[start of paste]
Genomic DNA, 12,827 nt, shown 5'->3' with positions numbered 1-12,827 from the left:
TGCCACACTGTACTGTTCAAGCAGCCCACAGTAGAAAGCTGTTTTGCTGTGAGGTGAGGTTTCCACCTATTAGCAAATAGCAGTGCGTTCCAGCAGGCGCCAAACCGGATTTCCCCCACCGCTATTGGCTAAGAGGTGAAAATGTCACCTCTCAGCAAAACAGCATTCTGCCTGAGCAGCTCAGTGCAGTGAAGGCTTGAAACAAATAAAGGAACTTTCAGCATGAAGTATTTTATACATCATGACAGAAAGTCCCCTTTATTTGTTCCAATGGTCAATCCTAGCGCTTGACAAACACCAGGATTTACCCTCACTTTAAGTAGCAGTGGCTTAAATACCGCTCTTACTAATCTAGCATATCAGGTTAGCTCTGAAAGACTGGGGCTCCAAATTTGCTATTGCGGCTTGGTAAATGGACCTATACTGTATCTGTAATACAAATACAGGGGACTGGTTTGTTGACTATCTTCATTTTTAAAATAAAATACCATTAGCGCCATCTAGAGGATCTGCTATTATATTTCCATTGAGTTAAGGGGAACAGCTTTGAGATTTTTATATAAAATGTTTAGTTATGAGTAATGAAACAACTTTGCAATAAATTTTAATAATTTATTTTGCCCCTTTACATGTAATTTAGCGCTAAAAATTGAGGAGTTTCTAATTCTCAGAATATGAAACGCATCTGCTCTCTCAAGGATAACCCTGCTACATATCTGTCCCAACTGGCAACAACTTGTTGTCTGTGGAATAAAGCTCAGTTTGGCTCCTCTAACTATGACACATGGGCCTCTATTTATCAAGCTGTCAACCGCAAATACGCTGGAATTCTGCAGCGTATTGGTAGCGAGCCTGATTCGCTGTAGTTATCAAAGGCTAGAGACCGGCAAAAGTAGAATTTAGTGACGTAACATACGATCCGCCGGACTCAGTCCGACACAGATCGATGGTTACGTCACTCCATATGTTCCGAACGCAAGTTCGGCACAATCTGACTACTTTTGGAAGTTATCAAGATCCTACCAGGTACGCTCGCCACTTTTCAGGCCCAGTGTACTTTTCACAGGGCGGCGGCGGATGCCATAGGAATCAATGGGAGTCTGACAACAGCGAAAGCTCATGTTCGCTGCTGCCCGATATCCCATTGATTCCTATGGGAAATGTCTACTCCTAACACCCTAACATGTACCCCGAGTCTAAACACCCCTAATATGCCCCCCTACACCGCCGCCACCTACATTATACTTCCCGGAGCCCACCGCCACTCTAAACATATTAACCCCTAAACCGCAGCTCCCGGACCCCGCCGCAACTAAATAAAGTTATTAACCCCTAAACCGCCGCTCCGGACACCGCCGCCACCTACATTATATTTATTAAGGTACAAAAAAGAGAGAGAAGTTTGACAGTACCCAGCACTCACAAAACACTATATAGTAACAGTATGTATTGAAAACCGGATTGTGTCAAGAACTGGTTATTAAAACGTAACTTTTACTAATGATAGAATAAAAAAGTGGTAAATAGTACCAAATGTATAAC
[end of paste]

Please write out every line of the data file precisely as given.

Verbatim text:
Genomic DNA, 12,827 nt, shown 5'->3' with positions numbered 1-12,827 from the left:
TGCCACACTGTACTGTTCAAGCAGCCCACAGTAGAAAGCTGTTTTGCTGTGAGGTGAGGTTTCCACCTATTAGCAAATAGCAGTGCGTTCCAGCAGGCGCCAAACCGGATTTCCCCCACCGCTATTGGCTAAGAGGTGAAAATGTCACCTCTCAGCAAAACAGCATTCTGCCTGAGCAGCTCAGTGCAGTGAAGGCTTGAAACAAATAAAGGAACTTTCAGCATGAAGTATTTTATACATCATGACAGAAAGTCCCCTTTATTTGTTCCAATGGTCAATCCTAGCGCTTGACAAACACCAGGATTTACCCTCACTTTAAGTAGCAGTGGCTTAAATACCGCTCTTACTAATCTAGCATATCAGGTTAGCTCTGAAAGACTGGGGCTCCAAATTTGCTATTGCGGCTTGGTAAATGGACCTATACTGTATCTGTAATACAAATACAGGGGACTGGTTTGTTGACTATCTTCATTTTTAAAATAAAATACCATTAGCGCCATCTAGAGGATCTGCTATTATATTTCCATTGAGTTAAGGGGAACAGCTTTGAGATTTTTATATAAAATGTTTAGTTATGAGTAATGAAACAACTTTGCAATAAATTTTAATAATTTATTTTGCCCCTTTACATGTAATTTAGCGCTAAAAATTGAGGAGTTTCTAATTCTCAGAATATGAAACGCATCTGCTCTCTCAAGGATAACCCTGCTACATATCTGTCCCAACTGGCAACAACTTGTTGTCTGTGGAATAAAGCTCAGTTTGGCTCCTCTAACTATGACACATGGGCCTCTATTTATCAAGCTGTCAACCGCAAATACGCTGGAATTCTGCAGCGTATTGGTAGCGAGCCTGATTCGCTGTAGTTATCAAAGGCTAGAGACCGGCAAAAGTAGAATTTAGTGACGTAACATACGATCCGCCGGACTCAGTCCGACACAGATCGATGGTTACGTCACTCCATATGTTCCGAACGCAAGTTCGGCACAATCTGACTACTTTTGGAAGTTATCAAGATCCTACCAGGTACGCTCGCCACTTTTCAGGCCCAGTGTACTTTTCACAGGGCGGCGGCGGATGCCATAGGAATCAATGGGAGTCTGACAACAGCGAAAGCTCATGTTCGCTGCTGCCCGATATCCCATTGATTCCTATGGGAAATGTCTACTCCTAACACCCTAACATGTACCCCGAGTCTAAACACCCCTAATATGCCCCCCTACACCGCCGCCACCTACATTATACTTCCCGGAGCCCACCGCCACTCTAAACATATTAACCCCTAAACCGCAGCTCCCGGACCCCGCCGCAACTAAATAAAGTTATTAACCCCTAAACCGCCGCTCCGGACACCGCCGCCACCTACATTATATTTATTAAGGTACAAAAAAGAGAGAGAAGTTTGACAGTACCCAGCACTCACAAAACACTATATAGTAACAGTATGTATTGAAAACCGGATTGTGTCAAGAACTGGTTATTAAAACGTAACTTTTACTAATGATAGAATAAAAAAGTGGTAAATAGTACCAAATGTATAAC